21 comments on “Fitting a Cornice: Part 1

  1. Can’t wait to start building this for my small shop, the notch in the cornice didn’t make sense to me at first until the last moment when it was attached, beautiful detail. On a side note though, I must say that Dewalt cordless was making me mental, it was either torquing Pauls wrist, or the undersized bit was slipping.

  2. Michael,

    I can play the videos without issue on my iPad, iPhone, and AppleTV both on work and home networks. Streaming is provided by Vimeo, which should be rock solid. Perhaps use the “Contact us here” for technical support link found below to see if someone can help you rather that posting in the comments?

    Josh

        • I use safar browser on the iPad and I use google chrome cast to stream to my TV using the TV cast app. I have the latest iOS on my IPad Air 2. This is the only website I have issues watching videos on so I can only assume it’s something on this site that doesn’t like my setup.

      • Hi Michael…..yes can be very frustrating.

        I use my Apple iPad and loading of late can be slow ie once through sign on the white line moves to right about 3/4″ stops for a various amount of time then moves totally to right..can be slow. I am on latest iOS 9.

        Regards John

      • It’s probably your wifi. The wireless connection between the device and your internet router is slower and/or less reliable than your internet, so increasing your internet speed doesn’t help.

      • Hello all,
        We do test on IOS (and other) devices from time to time as and when people have issues with them. There are so many possibilities that it can be hard to pinpoint the issue, as it works for most.

        I will delete this series of posts in a few day as it clutters up the video posts. Do feel free to discuss this in the forums, as members can often give useful advice that we have overlooked. If we can be of further help, please do get in touch with us using the contact us tab.
        Best, Phil

  3. I’m sure I have said it before but it is simply a joy to watch and learn from your videos. This project is perfect timing for me I have been looking for a tool cabinet that I can build to have a plane and saw till and there is no better way than to say this is a Paul Sellers design

  4. Screwing the side strips of the cornice frame across the grain of the top seems a good way to get a crack in the top. I’ve always used slotted holes for this kind of attachment to allow for the shrinkage and expansion of the top. Love your videos. Your facility with hand tools is extraordinary. It’s really encouraged me to try to up my game

    • Leo, I understand the concern but the theory often belies the reality. Fixing a distance absolutely with an opposing piece is almost never a real problem bot one we take into consideration with certain applications. Individually we know the wood we are working with and where the work will end up. In all my 50 years of woodworking I have personally never had anything of this nature happen. Wide surfaces like tabletops must be given an allowance and if we attach breadboard ends and such we must improvise to allow movement. But then in other circumstances screw holes and even the ability of screws to bend and flex negate fixed point anchorages to allow us to do things that though technically correct allow us much greater flexibility than text books would give. In this circumstance, where I have used wood dried to 10-12%, I am content that all is stable in this case and that no crack will occur. In the majority of cases cornices were glued and nailed in place for centuries with no problems. This approach is what I prefer to transmit to everyone. It’s more often worth the risk than not. An increase or decrease in moisture of say 6-8% would only increase or decrease the wood width by 1/32″ or so. There is no way a crack would occur as a result of these fixed points.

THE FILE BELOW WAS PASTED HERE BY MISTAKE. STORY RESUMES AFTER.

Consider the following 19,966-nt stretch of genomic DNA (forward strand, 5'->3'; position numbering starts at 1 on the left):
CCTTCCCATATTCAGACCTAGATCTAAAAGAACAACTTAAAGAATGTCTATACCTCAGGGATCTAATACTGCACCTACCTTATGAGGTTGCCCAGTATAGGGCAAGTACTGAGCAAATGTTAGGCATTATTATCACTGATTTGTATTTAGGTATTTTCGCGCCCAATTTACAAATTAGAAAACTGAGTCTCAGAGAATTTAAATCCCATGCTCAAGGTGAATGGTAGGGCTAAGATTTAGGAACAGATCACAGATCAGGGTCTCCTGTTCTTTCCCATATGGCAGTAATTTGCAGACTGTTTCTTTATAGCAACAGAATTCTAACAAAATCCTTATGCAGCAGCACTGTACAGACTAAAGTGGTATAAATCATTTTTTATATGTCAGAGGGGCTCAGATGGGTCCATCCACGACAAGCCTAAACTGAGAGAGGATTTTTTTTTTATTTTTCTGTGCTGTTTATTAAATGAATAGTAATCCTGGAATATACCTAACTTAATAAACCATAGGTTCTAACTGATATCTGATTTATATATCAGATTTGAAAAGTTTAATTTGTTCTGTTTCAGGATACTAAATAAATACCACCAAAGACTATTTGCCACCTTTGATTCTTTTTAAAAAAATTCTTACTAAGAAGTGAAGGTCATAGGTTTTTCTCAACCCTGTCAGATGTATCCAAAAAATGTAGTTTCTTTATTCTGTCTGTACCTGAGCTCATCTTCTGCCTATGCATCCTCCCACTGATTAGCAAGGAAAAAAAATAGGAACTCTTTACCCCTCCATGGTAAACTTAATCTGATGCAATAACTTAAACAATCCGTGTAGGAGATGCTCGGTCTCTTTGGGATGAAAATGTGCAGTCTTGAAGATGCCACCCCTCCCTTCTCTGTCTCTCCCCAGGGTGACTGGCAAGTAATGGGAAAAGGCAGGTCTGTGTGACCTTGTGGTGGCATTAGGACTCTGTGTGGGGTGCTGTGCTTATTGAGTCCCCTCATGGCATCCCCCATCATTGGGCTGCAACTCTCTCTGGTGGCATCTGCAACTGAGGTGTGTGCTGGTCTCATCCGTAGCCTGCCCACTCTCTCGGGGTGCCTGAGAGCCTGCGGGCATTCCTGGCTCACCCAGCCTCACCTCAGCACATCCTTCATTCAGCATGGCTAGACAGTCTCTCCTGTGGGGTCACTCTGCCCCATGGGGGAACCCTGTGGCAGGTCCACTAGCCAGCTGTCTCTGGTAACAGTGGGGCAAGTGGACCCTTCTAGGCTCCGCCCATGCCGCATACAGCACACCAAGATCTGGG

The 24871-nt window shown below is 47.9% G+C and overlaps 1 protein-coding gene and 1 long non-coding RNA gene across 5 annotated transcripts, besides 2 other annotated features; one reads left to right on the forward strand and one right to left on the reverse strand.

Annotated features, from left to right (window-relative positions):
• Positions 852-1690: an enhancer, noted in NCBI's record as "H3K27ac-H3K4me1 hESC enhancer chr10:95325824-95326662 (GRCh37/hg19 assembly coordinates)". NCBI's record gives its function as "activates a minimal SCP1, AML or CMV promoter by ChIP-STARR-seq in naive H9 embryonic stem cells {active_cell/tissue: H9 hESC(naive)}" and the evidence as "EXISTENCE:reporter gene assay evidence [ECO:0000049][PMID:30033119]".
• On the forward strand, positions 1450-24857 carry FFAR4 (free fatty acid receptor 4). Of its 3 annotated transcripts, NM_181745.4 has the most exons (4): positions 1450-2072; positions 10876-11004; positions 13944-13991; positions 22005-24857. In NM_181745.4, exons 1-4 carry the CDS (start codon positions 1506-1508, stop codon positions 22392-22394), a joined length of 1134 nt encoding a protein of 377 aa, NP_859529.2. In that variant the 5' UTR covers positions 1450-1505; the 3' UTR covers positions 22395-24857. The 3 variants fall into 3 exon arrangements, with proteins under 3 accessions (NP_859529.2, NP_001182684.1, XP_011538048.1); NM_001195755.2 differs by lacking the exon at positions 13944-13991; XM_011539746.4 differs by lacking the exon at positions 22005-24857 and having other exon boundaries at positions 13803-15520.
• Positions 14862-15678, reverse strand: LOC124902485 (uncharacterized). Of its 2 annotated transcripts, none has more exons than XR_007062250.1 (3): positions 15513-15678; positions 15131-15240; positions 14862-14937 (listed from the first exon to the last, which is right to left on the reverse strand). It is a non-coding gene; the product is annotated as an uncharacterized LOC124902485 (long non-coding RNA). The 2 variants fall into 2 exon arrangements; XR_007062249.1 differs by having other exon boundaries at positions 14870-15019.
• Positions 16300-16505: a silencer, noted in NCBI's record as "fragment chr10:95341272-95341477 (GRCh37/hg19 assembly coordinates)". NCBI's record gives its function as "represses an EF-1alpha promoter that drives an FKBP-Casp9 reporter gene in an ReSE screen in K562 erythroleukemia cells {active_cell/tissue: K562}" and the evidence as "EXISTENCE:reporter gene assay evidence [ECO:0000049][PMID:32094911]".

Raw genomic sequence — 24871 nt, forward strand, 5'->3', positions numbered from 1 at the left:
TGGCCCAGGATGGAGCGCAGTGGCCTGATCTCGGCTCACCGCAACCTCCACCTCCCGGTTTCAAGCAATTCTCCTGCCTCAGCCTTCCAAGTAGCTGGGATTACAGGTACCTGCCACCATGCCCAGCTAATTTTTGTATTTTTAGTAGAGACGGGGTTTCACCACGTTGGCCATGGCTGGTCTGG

I do value your input in this and there is nothing at all wrong with you bringing up the issue. I think that this will help others to think through the issues. I will always be concerned that good advice can become law and the law becomes an absolute. A bit like laying the plane on its side and not really understanding the origin of it.

      • Paul – Thanks for your thoughtful reply. I must agree with you that in this case the widths are such that there would be little chance of a crack. As you say, on wider pieces, and, maybe not as well dried wood or in pieces subject to wider fluctuations in moisture and temperature this can be a real problem. Certainly air dried wood moves a great deal more than kiln dried, and this needs to be considered. Incidentally, I was once rebuked by Tom Lie-Nielsen for questioning his laying planes down on their soles which made me reconsider this old saw of woodworking. Thanks again for your inspiring craftsmanship.

  5. Hi Paul,
    I may have missed this in another video but why do you have a back frame that overhangs the sides of the cabinet? Is this an auxiliary back frame for the purpose of hanging? I thought the back frame would normally sit in a rebate to support the cabinet weight and to retain squareness.
    Thanks, Stephen.

  6. I’d have chosen to keep the cornice as the dominant piece – i.e. making the cut-out in the back panel to accommodate it.
    With the cornice forming a crowning embellishment, I feel it needs to be one continuous unbroken line to the eye.

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